The only evidence introduced by Employer was the testimony of John Shamlin, superintendent of the University's facilities maintenance department. Shamlin's entire testimony consisted of his reading from personnel reports prepared by various persons who, at one time or another, had supervised Claimant. The reports clearly constituted hearsay and Claimant's counsel objected to them as such. We have repeatedly held that hearsay evidence to which a proper objection has been made is not competent to support

[ 50 Pa. Commw. Page 510]

    a finding of the Board. Bracy v. Unemployment Compensation Board of Review, 34 Pa. Commonwealth Ct. 173, 175, 382 A.2d 1295, 1297 (1978); Walker v. Unemployment Compensation Board of Review, 27 Pa. Commonwealth Ct. 522, 527, 367 A.2d 366, 370 (1976).

Employer asserts that Shamlin's testimony is competent for either of two reasons. First, it argues that Shamlin did have first hand knowledge to support some of his testimony and that, therefore, it was not hearsay. It is true that Shamlin testified that he had met with Claimant approximately nine to eleven times over a six year period and that he had personally issued several letters and disciplinary statements to Claimant. The difficulty with this aspect of Shamlin's testimony is that the meetings, letters, and statements also were based on conversations with and reports by others. Shamlin never testified that he personally witnessed Claimant doing or refusing to do any of the acts alleged to constitute willful misconduct. Shamlin's testimony was pure hearsay properly objected to by Claimant and cannot support a finding of willful misconduct.

Employer's second argument is that if Shamlin's testimony was hearsay it was admissible pursuant to the Uniform Business Records as Evidence Act (Act), Section 6108(b) of the Judicial Code, 42 Pa. C.S. § 6108(b).*fn2 We disagree. In Ceja v. Unemployment Compensation Board of Review, 41 Pa. Commonwealth Ct. 487, 489,

[ 50 Pa. Commw. Page 511399]

A.2d 807, 808 (1979), we stated that:

[T]he Act does not make all business records competent regardless of the manner in which and the purpose for which they were compiled. . . . Rather, the Act imposes specific requirements which must be met if the evidence in question is to be admitted. [Citation omitted.]

As in Ceja, Employer failed to lay the proper foundation for the introduction of the documents from which Shamlin testified. See also Jones Appeal, 449 Pa. 543, 297 A.2d 117 (1972) and Beard v. Department of Public Welfare, 42 Pa. Commonwealth Ct. 393, 400 A.2d 1342 (1979). Without the proper foundation having been laid, the evidence is not admissible as an exception to the hearsay rule.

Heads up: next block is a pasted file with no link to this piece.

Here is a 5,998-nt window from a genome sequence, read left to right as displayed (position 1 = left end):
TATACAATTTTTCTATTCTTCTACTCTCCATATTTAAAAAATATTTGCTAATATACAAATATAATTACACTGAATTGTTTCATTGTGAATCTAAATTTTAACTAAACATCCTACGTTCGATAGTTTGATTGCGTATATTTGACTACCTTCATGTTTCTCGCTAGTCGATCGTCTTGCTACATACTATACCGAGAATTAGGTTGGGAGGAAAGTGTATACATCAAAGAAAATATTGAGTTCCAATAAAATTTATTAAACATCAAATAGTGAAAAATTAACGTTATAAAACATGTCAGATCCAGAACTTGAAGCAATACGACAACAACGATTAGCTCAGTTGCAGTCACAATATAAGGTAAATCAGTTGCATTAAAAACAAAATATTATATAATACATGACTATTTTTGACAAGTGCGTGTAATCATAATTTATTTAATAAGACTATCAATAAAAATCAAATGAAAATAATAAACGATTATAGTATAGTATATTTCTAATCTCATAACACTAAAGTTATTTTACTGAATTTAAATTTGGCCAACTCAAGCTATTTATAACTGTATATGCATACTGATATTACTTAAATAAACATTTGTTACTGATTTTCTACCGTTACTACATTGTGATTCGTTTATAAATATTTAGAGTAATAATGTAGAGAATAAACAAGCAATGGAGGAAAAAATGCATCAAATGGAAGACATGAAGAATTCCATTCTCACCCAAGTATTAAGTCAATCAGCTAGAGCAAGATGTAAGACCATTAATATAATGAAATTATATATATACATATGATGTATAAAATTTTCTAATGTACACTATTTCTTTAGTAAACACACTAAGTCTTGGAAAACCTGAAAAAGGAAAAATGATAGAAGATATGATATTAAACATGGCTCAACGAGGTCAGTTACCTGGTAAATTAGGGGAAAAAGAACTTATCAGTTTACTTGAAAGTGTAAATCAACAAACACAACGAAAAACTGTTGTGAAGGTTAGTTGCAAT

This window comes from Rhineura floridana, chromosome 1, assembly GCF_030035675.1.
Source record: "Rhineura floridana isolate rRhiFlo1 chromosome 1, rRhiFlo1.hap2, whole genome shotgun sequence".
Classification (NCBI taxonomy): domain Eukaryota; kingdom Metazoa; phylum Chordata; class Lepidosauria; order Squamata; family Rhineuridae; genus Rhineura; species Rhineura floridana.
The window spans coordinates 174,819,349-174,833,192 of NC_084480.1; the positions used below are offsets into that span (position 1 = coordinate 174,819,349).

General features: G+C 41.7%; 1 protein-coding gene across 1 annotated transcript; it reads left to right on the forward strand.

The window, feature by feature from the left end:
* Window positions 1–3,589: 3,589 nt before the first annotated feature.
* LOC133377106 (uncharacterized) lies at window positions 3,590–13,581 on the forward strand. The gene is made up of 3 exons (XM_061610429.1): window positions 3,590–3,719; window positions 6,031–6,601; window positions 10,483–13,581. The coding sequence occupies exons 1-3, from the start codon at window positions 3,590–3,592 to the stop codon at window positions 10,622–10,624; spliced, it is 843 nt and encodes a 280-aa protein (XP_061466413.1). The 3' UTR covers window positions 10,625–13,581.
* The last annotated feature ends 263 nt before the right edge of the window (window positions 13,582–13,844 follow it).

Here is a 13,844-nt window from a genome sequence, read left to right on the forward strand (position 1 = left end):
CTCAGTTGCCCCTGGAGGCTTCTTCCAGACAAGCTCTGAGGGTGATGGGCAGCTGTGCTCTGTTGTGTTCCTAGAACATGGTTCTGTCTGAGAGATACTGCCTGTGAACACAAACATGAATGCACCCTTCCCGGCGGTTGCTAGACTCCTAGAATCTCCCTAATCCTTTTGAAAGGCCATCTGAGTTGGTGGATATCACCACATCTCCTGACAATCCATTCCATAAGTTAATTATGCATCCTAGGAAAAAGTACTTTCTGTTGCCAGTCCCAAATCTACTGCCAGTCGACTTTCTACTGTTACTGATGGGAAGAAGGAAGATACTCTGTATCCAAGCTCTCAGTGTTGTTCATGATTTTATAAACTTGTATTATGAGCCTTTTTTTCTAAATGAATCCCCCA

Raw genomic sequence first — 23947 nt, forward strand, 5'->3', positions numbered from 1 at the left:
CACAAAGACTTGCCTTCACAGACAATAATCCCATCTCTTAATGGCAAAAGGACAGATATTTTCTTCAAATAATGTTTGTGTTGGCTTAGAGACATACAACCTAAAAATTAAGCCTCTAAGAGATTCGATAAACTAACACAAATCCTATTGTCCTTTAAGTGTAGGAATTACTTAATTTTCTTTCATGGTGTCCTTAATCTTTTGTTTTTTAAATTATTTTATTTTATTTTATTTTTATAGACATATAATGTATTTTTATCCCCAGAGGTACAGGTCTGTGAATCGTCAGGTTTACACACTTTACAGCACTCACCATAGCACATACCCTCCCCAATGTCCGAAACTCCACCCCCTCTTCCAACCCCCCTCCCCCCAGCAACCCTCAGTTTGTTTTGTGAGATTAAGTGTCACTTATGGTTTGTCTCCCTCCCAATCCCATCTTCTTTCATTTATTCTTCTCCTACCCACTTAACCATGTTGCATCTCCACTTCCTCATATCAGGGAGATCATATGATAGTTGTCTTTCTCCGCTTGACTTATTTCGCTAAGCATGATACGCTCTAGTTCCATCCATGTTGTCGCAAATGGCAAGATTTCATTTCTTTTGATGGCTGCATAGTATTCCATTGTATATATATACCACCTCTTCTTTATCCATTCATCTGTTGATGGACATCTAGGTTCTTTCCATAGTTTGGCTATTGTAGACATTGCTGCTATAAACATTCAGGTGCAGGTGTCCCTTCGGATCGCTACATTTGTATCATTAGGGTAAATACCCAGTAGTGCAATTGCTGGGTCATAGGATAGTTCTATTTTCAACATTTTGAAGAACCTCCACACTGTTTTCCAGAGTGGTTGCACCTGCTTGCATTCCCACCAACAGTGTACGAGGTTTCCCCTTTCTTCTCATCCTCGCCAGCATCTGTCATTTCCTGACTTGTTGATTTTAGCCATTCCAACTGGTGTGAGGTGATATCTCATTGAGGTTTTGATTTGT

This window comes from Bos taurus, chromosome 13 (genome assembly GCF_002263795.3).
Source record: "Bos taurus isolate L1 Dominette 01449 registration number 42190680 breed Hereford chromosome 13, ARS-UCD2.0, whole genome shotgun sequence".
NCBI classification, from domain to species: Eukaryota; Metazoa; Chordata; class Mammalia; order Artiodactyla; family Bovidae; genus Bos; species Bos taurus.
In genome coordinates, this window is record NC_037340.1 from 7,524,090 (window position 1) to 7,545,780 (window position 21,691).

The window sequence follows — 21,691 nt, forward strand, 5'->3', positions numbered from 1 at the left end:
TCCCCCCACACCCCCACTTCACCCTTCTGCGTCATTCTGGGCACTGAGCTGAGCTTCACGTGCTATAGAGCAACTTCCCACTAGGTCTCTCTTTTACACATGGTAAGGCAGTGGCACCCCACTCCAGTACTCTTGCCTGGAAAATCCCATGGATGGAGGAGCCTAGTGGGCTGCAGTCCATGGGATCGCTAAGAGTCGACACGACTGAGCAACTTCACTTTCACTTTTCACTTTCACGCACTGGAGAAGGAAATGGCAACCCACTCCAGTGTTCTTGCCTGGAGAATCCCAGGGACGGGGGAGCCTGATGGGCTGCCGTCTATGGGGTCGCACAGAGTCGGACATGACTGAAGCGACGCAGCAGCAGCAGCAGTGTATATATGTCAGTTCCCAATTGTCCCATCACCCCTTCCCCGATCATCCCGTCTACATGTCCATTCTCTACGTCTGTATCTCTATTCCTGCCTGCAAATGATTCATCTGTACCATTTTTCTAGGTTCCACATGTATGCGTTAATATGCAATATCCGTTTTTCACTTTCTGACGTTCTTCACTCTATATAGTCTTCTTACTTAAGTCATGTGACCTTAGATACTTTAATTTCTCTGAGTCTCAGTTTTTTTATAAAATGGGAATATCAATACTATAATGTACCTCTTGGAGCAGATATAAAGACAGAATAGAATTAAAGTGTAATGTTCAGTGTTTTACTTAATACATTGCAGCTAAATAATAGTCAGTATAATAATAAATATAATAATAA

Employer argues that if we find that it did not lay a proper foundation for the admission of the business records, we should not affirm the Board but should remand this case to give it an opportunity to do so. The basis of Employer's request is its belief that the referee overruled Claimant's hearsay objection thereby making it unnecessary for Employer to try to introduce the evidence under the business record exception.

There are two flaws in Employer's reasoning. First, Employer's conduct at the hearing belies the argument that it thought the referee had overruled the objection.*fn3 Employer's counsel began to lay the foundation for the business records exception. He tried to establish that Shamlin was the custodian of the records. He did not pursue the matter further, however, to establish the mode of preparation of the documents, whether they were made in the regular

[ 50 Pa. Commw. Page 512]

    course of business, or whether they were made at or near the time of the events reported. Second, the referee's decision indicates that even without the foundation for the exception having been made, she considered all of the evidence presented and could not find proof of willful misconduct. Reviewing the same evidence, the Board affirmed. We see nothing that could be accomplished by remanding this case for further proceedings concerning the business record exception.

Employer failed to prove that Claimant's actions constituted willful misconduct. The order of the Board is affirmed.


And Now, this 15th day of April, 1980, the order of the Unemployment Compensation Board of Review, No. B-170674, entered April 2, 1979, is affirmed.